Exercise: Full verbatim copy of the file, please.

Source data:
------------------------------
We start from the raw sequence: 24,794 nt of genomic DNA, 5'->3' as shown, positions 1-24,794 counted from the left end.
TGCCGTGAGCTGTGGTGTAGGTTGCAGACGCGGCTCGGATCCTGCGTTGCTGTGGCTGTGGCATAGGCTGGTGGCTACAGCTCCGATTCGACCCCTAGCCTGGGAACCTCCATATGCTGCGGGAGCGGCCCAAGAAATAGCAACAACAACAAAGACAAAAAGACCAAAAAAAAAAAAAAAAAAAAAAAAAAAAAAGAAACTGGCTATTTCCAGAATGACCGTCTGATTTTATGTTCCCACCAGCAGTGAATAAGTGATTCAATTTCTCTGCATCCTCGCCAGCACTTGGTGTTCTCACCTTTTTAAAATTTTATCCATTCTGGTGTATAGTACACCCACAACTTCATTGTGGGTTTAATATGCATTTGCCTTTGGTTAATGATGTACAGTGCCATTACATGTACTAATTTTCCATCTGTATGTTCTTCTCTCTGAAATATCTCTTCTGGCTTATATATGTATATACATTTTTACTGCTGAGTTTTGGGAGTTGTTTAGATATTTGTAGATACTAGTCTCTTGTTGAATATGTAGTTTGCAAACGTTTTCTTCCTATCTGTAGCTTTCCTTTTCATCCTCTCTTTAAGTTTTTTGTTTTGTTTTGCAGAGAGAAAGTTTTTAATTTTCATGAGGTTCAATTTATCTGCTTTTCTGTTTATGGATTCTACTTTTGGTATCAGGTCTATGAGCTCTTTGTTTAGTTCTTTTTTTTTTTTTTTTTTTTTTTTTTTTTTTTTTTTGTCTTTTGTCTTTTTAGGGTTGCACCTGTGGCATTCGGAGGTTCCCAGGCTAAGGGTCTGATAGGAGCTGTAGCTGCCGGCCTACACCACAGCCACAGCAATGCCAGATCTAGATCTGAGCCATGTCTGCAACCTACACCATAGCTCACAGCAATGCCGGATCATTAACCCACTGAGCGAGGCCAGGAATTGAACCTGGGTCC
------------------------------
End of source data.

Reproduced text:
We start from the raw sequence: 24,794 nt of genomic DNA, 5'->3' as shown, positions 1-24,794 counted from the left end.
TGCCGTGAGCTGTGGTGTAGGTTGCAGACGCGGCTCGGATCCTGCGTTGCTGTGGCTGTGGCATAGGCTGGTGGCTACAGCTCCGATTCGACCCCTAGCCTGGGAACCTCCATATGCTGCGGGAGCGGCCCAAGAAATAGCAACAACAACAAAGACAAAAAGACCAAAAAAAAAAAAAAAAAAAAAAAAAAAAAAGAAACTGGCTATTTCCAGAATGACCGTCTGATTTTATGTTCCCACCAGCAGTGAATAAGTGATTCAATTTCTCTGCATCCTCGCCAGCACTTGGTGTTCTCACCTTTTTAAAATTTTATCCATTCTGGTGTATAGTACACCCACAACTTCATTGTGGGTTTAATATGCATTTGCCTTTGGTTAATGATGTACAGTGCCATTACATGTACTAATTTTCCATCTGTATGTTCTTCTCTCTGAAATATCTCTTCTGGCTTATATATGTATATACATTTTTACTGCTGAGTTTTGGGAGTTGTTTAGATATTTGTAGATACTAGTCTCTTGTTGAATATGTAGTTTGCAAACGTTTTCTTCCTATCTGTAGCTTTCCTTTTCATCCTCTCTTTAAGTTTTTTGTTTTGTTTTGCAGAGAGAAAGTTTTTAATTTTCATGAGGTTCAATTTATCTGCTTTTCTGTTTATGGATTCTACTTTTGGTATCAGGTCTATGAGCTCTTTGTTTAGTTCTTTTTTTTTTTTTTTTTTTTTTTTTTTTTTTTTTTTGTCTTTTGTCTTTTTAGGGTTGCACCTGTGGCATTCGGAGGTTCCCAGGCTAAGGGTCTGATAGGAGCTGTAGCTGCCGGCCTACACCACAGCCACAGCAATGCCAGATCTAGATCTGAGCCATGTCTGCAACCTACACCATAGCTCACAGCAATGCCGGATCATTAACCCACTGAGCGAGGCCAGGAATTGAACCTGGGTCC